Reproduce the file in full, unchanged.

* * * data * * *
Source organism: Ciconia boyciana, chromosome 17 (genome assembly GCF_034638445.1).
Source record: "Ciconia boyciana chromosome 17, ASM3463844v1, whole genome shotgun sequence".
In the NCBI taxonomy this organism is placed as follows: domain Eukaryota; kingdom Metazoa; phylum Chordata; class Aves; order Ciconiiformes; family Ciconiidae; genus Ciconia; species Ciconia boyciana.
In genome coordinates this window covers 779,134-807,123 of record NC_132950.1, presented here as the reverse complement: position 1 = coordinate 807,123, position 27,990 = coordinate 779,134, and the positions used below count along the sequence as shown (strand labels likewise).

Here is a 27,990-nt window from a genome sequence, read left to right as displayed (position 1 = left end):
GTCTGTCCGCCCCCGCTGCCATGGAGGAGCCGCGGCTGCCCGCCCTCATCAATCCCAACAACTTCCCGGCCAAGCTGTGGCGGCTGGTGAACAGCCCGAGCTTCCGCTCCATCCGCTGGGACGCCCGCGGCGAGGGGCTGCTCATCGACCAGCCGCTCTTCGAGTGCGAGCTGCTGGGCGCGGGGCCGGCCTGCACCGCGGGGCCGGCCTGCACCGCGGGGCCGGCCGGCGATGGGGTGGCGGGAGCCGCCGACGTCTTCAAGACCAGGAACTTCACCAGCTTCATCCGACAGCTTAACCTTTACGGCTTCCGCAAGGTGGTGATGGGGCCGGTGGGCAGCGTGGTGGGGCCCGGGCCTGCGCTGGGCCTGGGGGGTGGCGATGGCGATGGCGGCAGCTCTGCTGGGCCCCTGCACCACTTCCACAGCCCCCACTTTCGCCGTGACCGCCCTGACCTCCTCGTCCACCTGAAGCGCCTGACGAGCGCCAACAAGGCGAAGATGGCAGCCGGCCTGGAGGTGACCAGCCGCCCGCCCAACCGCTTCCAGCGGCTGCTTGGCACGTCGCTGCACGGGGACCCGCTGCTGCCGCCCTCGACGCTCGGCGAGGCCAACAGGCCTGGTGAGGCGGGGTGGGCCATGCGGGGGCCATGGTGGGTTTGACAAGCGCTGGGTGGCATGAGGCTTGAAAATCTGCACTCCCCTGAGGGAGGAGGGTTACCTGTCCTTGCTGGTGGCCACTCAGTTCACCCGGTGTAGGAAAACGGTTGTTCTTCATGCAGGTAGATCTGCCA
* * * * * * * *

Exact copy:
Source organism: Ciconia boyciana, chromosome 17 (genome assembly GCF_034638445.1).
Source record: "Ciconia boyciana chromosome 17, ASM3463844v1, whole genome shotgun sequence".
In the NCBI taxonomy this organism is placed as follows: domain Eukaryota; kingdom Metazoa; phylum Chordata; class Aves; order Ciconiiformes; family Ciconiidae; genus Ciconia; species Ciconia boyciana.
In genome coordinates this window covers 779,134-807,123 of record NC_132950.1, presented here as the reverse complement: position 1 = coordinate 807,123, position 27,990 = coordinate 779,134, and the positions used below count along the sequence as shown (strand labels likewise).

Here is a 27,990-nt window from a genome sequence, read left to right as displayed (position 1 = left end):
GTCTGTCCGCCCCCGCTGCCATGGAGGAGCCGCGGCTGCCCGCCCTCATCAATCCCAACAACTTCCCGGCCAAGCTGTGGCGGCTGGTGAACAGCCCGAGCTTCCGCTCCATCCGCTGGGACGCCCGCGGCGAGGGGCTGCTCATCGACCAGCCGCTCTTCGAGTGCGAGCTGCTGGGCGCGGGGCCGGCCTGCACCGCGGGGCCGGCCTGCACCGCGGGGCCGGCCGGCGATGGGGTGGCGGGAGCCGCCGACGTCTTCAAGACCAGGAACTTCACCAGCTTCATCCGACAGCTTAACCTTTACGGCTTCCGCAAGGTGGTGATGGGGCCGGTGGGCAGCGTGGTGGGGCCCGGGCCTGCGCTGGGCCTGGGGGGTGGCGATGGCGATGGCGGCAGCTCTGCTGGGCCCCTGCACCACTTCCACAGCCCCCACTTTCGCCGTGACCGCCCTGACCTCCTCGTCCACCTGAAGCGCCTGACGAGCGCCAACAAGGCGAAGATGGCAGCCGGCCTGGAGGTGACCAGCCGCCCGCCCAACCGCTTCCAGCGGCTGCTTGGCACGTCGCTGCACGGGGACCCGCTGCTGCCGCCCTCGACGCTCGGCGAGGCCAACAGGCCTGGTGAGGCGGGGTGGGCCATGCGGGGGCCATGGTGGGTTTGACAAGCGCTGGGTGGCATGAGGCTTGAAAATCTGCACTCCCCTGAGGGAGGAGGGTTACCTGTCCTTGCTGGTGGCCACTCAGTTCACCCGGTGTAGGAAAACGGTTGTTCTTCATGCAGGTAGATCTGCCA